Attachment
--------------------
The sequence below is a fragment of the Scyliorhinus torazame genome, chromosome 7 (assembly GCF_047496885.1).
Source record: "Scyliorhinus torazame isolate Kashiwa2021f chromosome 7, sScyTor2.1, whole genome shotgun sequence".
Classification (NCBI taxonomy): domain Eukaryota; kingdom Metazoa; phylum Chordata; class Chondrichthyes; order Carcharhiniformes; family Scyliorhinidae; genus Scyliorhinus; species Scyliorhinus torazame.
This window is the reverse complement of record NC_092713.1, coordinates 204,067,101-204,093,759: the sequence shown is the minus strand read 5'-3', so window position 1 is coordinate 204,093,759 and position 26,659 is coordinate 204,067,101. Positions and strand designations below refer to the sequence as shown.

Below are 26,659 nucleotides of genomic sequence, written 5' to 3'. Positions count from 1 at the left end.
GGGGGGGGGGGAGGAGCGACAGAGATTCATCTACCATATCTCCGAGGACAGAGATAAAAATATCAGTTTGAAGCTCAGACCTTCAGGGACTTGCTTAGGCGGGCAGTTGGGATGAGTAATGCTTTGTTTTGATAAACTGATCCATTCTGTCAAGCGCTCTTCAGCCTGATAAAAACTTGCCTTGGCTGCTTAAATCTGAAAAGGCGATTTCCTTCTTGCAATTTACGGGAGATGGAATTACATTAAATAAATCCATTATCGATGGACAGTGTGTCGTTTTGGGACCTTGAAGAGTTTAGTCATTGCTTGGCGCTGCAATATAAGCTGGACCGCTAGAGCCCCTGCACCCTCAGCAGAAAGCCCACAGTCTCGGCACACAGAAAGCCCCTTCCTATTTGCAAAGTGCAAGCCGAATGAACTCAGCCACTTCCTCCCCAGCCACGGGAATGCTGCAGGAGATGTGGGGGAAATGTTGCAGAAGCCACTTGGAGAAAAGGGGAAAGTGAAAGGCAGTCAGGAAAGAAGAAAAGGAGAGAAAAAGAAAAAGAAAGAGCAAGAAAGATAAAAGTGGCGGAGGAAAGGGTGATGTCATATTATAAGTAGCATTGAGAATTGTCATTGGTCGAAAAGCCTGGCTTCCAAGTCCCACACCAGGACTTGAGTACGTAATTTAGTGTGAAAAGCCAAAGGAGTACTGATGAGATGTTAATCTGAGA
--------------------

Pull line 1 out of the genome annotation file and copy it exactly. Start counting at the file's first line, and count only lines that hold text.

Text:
The sequence below is a fragment of the Scyliorhinus torazame genome, chromosome 7 (assembly GCF_047496885.1).